Alternative Treatments for Arthritis Deridder LA

T’ai chi, as a meditative martial art involves the fluid repetition of a series of gentle movements called forms. People with arthritis benefit tremendously from the balance, stamina, endurance, focus, breathing, and social benefits they get from doing t’ai chi.

Agnes A Solon Ashby, MD
(312) 567-2000
Alexandria, LA
Specialties
Internal Medicine, Rheumatology
Gender
Female
Education
Medical School: Univ Of The Philippines, Coll Of Med, Manila, Philippines
Graduation Year: 1987

Data Provided by:
Agnes A Solon
(318) 442-4200
201 4th St
Alexandria, LA
Specialty
Rheumatology

Data Provided by:
John Edward Hull
(318) 388-5830
3402 Magnolia Cove
Monroe, LA
Specialty
Rheumatology

Data Provided by:
Hector Mena, MD
(225) 246-9301
7373 Perkins Rd
Baton Rouge, LA
Specialties
Internal Medicine, Rheumatology
Gender
Male
Education
Medical School: Univ De Costa Rica, Fac De Med, San Jose, Costa Rica
Graduation Year: 1966

Data Provided by:
Madura J Rangaraj, MD
(318) 388-5830
610 Loop Rd
Monroe, LA
Specialties
Internal Medicine, Rheumatology
Gender
Male
Education
Medical School: Madras Med Coll, Dr M G R Med Univ, Madras, Tn, India
Graduation Year: 1975

Data Provided by:
Angele D Bourg
(225) 769-4044
7373 Perkins Rd
Baton Rouge, LA
Specialty
Rheumatology

Data Provided by:
William E Davis
(504) 842-4000
1514 Jefferson Hwy
New Orleans, LA
Specialty
Rheumatology

Data Provided by:
Madelaine Feldman
(504) 899-1120
2633 Napoleon Ave
New Orleans, LA
Specialty
Rheumatology

Data Provided by:
Walter H Eversmeyer, MD
(504) 889-5242
4315 Houma Blvd Ste 201
Metairie, LA
Specialties
Internal Medicine, Rheumatology
Gender
Male
Education
Medical School: Univ Of Ms Sch Of Med, Jackson Ms 39216
Graduation Year: 1970

Data Provided by:
Leonard Serebro
(504) 842-3920
1514 Jefferson Hwy
New Orleans, LA
Specialty
Rheumatology

Data Provided by:
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Alternative Treatments for Arthritis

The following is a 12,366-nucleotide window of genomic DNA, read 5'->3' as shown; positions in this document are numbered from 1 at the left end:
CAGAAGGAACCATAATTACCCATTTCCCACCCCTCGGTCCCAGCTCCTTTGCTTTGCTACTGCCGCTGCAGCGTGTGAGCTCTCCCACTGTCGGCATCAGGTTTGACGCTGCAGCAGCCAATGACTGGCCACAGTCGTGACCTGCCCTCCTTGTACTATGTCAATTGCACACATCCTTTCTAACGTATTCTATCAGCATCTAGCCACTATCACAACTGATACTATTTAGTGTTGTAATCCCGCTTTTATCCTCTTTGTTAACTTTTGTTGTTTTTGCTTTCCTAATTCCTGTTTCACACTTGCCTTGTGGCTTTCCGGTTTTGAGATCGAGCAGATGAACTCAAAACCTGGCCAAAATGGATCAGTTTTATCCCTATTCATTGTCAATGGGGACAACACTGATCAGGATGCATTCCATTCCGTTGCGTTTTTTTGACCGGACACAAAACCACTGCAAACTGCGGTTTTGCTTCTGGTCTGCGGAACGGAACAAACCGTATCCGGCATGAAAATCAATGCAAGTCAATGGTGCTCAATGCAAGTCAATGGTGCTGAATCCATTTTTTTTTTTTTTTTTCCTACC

Provided by: 

By Cara McDonald

Lenore Pristash was determined to cope with the arthritis in her neck and spine—after all, the 66-year-old was a former aerobics instructor and lifelong golfer, and she was used to being in control of her body. But when her doctor recommended neck surgery to remove bone spurs, the first words out of her mouth were, “No way.” “I was afraid I would lose the ability to do the things I love,” she says.

The Conventional Rx: Pristash was taking glucosamine and chondroitin (joint supplements that aid in cartilage repair), as well as Celebrex, a prescription nonsteroidal anti-inflammatory drug (NSAID) that irritated her stomach and increased her risk of heart attack and stroke.

The Alternative Rx: T’ai chi. This meditative martial art involves the fluid repetition of a series of gentle movements called forms. Pristash started attending a weekly class with a t’ai chi instructor and supplemented with DVD workouts at home.“People with arthritis benefit tremendously from the balance, stamina, endurance, focus, breathing, and social benefits they get from doing t’ai chi,” says Pristash’s instructor, Theresa Lilla, who herself has arthritis in her neck and knees. “It helps you to calm and connect with yourself, and when you’re in pain, that’s important.”

The Outcome:
Before t’ai chi, Pristash could move her head only 40 degrees to the left; now she can turn it all the way to her shoulder. Her joints don’t crackle like they used to, and she stopped taking Celebrex. But a surprise benefit has been the mental effect: “T’ai chi enables you to settle your body into yourself and the earth; it sounds corny, but that’s what you do,” Pristash says. “T’ai chi has helped make this disease tolerable.” —Cara McDonald

Author: Cara McDonald

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